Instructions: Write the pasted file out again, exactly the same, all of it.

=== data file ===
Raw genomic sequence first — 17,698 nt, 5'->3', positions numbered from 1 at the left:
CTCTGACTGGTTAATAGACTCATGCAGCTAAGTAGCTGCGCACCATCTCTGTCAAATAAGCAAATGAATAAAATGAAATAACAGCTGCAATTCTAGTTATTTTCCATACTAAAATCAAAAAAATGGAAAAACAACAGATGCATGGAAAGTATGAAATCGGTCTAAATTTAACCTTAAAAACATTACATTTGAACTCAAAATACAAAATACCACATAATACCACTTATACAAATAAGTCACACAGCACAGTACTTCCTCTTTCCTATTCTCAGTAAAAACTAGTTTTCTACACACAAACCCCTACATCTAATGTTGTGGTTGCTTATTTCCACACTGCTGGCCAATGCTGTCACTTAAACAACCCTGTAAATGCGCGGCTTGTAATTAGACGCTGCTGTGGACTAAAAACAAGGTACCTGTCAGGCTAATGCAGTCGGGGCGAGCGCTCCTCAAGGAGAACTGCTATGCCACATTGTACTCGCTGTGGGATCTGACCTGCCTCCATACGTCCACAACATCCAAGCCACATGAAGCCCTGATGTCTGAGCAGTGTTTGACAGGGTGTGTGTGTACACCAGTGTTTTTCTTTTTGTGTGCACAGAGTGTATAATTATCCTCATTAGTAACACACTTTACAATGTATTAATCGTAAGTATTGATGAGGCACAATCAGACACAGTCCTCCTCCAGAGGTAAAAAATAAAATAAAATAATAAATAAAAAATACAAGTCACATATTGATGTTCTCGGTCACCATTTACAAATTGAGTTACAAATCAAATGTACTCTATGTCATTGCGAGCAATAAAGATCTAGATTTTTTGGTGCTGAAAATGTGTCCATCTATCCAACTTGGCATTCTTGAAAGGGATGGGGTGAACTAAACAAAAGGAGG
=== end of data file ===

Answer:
Raw genomic sequence first — 17,698 nt, 5'->3', positions numbered from 1 at the left:
CTCTGACTGGTTAATAGACTCATGCAGCTAAGTAGCTGCGCACCATCTCTGTCAAATAAGCAAATGAATAAAATGAAATAACAGCTGCAATTCTAGTTATTTTCCATACTAAAATCAAAAAAATGGAAAAACAACAGATGCATGGAAAGTATGAAATCGGTCTAAATTTAACCTTAAAAACATTACATTTGAACTCAAAATACAAAATACCACATAATACCACTTATACAAATAAGTCACACAGCACAGTACTTCCTCTTTCCTATTCTCAGTAAAAACTAGTTTTCTACACACAAACCCCTACATCTAATGTTGTGGTTGCTTATTTCCACACTGCTGGCCAATGCTGTCACTTAAACAACCCTGTAAATGCGCGGCTTGTAATTAGACGCTGCTGTGGACTAAAAACAAGGTACCTGTCAGGCTAATGCAGTCGGGGCGAGCGCTCCTCAAGGAGAACTGCTATGCCACATTGTACTCGCTGTGGGATCTGACCTGCCTCCATACGTCCACAACATCCAAGCCACATGAAGCCCTGATGTCTGAGCAGTGTTTGACAGGGTGTGTGTGTACACCAGTGTTTTTCTTTTTGTGTGCACAGAGTGTATAATTATCCTCATTAGTAACACACTTTACAATGTATTAATCGTAAGTATTGATGAGGCACAATCAGACACAGTCCTCCTCCAGAGGTAAAAAATAAAATAAAATAATAAATAAAAAATACAAGTCACATATTGATGTTCTCGGTCACCATTTACAAATTGAGTTACAAATCAAATGTACTCTATGTCATTGCGAGCAATAAAGATCTAGATTTTTTGGTGCTGAAAATGTGTCCATCTATCCAACTTGGCATTCTTGAAAGGGATGGGGTGAACTAAACAAAAGGAGG